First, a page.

In the searing tone that characterizes much of her work, an early poem of Louise Glück’s begins, “There is always something to be made of pain.” Another from the same period acknowledges, “Birth, not death, is the hard loss.” From this darkened stance, she continued for four decades to create powerful lyric poetry that defies all attempts to label it definitively.
Louise Glück, born in New York City in 1943, grew up on Long Island. She studied under poet Stanley Kunitz. “He pushed hard,” she said by phone, “and he didn’t easily applaud and congratulate. . . . He kept me working like a love slave.”
Later, a job as a secretary afforded her, she thought, a chance to earn her living and focus solely on writing. But after the publication of Firstborn in 1968, she became blocked. Surprised by an offer to teach at Goddard College in Vermont, she accepted and found she loved working on the problems her students were grappling with. It also cured her writer’s block. “The minute I started teaching, I started writing. It was a miracle,” she has said. She is now Rosenkranz Writer in Residence at Yale University, where she was judge for eight years of the Yale Series of Younger Poets.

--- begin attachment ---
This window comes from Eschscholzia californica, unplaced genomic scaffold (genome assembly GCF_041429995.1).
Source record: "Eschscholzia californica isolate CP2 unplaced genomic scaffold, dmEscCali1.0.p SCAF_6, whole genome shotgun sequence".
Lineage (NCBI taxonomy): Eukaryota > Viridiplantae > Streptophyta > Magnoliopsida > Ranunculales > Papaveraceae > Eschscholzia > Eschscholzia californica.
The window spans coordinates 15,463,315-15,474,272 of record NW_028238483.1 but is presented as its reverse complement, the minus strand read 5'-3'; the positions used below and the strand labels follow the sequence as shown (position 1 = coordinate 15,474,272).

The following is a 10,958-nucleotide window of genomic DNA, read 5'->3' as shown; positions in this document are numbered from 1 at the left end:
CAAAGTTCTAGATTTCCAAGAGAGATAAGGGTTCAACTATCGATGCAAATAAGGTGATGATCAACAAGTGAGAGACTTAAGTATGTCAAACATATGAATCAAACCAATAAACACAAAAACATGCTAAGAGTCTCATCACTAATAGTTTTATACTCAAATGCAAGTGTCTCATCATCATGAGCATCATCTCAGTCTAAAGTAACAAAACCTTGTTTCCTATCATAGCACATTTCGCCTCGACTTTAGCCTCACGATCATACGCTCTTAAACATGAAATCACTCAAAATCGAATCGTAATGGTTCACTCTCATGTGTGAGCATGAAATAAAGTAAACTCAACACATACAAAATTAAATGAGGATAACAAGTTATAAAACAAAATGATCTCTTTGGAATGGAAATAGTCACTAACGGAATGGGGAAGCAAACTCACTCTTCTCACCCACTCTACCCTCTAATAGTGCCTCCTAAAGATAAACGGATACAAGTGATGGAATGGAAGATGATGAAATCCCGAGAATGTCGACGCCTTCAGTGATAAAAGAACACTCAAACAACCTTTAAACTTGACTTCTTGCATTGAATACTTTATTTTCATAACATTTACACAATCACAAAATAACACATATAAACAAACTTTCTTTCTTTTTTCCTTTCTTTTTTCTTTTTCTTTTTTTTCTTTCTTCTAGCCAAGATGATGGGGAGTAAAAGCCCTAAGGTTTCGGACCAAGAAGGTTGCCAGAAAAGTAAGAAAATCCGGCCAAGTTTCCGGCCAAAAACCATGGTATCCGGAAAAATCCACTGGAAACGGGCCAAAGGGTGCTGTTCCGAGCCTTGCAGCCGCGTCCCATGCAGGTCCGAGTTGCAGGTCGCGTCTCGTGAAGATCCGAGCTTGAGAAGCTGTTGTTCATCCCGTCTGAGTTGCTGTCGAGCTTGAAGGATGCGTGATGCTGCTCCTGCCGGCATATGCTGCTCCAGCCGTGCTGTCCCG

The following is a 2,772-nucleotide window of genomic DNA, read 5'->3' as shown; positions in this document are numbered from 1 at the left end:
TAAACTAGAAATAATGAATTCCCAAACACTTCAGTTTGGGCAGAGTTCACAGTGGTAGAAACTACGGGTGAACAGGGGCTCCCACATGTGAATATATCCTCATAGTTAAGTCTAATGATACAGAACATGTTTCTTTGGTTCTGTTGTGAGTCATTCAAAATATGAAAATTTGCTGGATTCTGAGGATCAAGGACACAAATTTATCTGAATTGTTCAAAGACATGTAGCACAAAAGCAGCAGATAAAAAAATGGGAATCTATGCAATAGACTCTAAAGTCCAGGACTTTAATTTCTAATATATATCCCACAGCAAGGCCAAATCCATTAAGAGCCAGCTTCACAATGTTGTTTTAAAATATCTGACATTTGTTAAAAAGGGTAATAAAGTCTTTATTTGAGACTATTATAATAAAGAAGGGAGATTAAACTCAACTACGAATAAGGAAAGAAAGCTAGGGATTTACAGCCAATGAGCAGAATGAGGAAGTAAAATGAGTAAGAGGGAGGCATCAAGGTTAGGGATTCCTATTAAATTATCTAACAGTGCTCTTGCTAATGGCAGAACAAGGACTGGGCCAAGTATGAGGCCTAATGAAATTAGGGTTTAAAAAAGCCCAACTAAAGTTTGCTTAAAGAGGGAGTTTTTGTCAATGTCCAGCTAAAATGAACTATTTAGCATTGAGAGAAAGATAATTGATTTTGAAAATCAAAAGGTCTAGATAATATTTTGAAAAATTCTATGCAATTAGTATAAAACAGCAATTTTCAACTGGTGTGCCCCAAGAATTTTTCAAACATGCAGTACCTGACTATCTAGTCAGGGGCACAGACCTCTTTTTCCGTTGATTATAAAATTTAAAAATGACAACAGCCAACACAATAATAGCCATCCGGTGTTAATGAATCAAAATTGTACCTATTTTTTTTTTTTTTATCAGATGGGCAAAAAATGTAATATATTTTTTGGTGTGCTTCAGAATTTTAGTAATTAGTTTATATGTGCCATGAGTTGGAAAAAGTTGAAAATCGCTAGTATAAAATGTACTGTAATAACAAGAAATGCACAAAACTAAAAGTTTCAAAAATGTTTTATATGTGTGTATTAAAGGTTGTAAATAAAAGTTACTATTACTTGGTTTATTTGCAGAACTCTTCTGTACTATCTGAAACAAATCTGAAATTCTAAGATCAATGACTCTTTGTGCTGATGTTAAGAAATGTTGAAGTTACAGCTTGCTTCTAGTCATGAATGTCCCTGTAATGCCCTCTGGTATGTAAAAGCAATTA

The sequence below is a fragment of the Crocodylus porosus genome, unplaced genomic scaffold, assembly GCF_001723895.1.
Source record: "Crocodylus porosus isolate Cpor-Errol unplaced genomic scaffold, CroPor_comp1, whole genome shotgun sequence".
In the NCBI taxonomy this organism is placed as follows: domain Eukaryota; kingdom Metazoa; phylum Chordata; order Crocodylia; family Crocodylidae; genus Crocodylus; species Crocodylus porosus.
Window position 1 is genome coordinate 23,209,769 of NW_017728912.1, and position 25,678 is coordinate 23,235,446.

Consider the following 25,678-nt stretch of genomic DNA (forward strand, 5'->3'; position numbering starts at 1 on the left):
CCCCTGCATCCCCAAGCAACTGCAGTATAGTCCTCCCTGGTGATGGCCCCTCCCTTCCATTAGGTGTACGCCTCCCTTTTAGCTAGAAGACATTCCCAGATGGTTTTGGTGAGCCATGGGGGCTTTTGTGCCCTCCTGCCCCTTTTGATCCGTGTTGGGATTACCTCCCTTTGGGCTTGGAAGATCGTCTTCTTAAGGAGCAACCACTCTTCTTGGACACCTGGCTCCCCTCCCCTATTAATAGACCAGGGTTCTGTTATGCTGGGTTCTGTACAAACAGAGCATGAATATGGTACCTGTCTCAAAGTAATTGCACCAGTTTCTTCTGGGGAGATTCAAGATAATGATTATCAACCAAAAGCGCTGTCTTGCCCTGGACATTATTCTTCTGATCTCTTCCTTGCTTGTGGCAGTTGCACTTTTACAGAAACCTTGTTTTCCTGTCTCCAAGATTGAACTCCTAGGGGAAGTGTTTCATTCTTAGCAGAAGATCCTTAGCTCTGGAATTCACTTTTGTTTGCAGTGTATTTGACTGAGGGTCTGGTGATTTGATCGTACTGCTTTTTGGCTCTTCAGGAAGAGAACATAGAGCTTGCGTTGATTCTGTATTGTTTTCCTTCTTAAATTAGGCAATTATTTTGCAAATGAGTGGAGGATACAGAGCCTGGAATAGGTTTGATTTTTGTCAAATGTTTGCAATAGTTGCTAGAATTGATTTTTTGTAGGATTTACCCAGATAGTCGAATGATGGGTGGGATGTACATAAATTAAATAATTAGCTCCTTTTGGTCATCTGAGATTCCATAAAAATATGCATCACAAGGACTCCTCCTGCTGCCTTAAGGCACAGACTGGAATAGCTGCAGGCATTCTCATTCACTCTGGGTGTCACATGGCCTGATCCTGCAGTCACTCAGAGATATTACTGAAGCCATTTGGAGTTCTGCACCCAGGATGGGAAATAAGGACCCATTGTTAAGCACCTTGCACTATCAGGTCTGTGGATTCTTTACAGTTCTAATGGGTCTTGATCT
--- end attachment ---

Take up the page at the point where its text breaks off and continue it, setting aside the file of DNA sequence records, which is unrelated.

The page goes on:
Glück’s poetry draws on writers from the canon—from Homer and Dante to Wallace Stevens—for inspiration and creative commentary. Dialog between Odysseus and Penelope plays out provocatively in her book Meadowlands. À la Dante, the book Vita Nova embarks on a lyric path, reigniting her creative spark. The poem “Legend,” in part a grim portrait of her grandfather, “an immigrant / rolling cigars in a cold basement,” echoes “the roller of big cigars” in Stevens’s “The Emperor of Ice Cream.”
As her work blossomed over the decades into its variegated forms, awards and honors rained down steadily on Louise Glück. In 1993, she received the Pulitzer Prize for The Wild Iris. She has also been awarded the National Book Critics Circle Award, the Bollingen Prize, and the National Book Award, among many other distinctions. In 2003 she was selected as Poet Laureate of the Library of Congress.
Glück’s poems can be viewed as speech-acts, transforming ideas into facts. Her method is often to argue from the negative: “I, with my inflexible Platonism / my fierce seeing of only one thing at a time.”
Tone, form, and structure compose the backbone. Her audience, she says, is theoretical. “It’s Blake and Yeats and Eliot, and they’re in their little clubhouse in Paradise, and I want to think of them poring over my words.”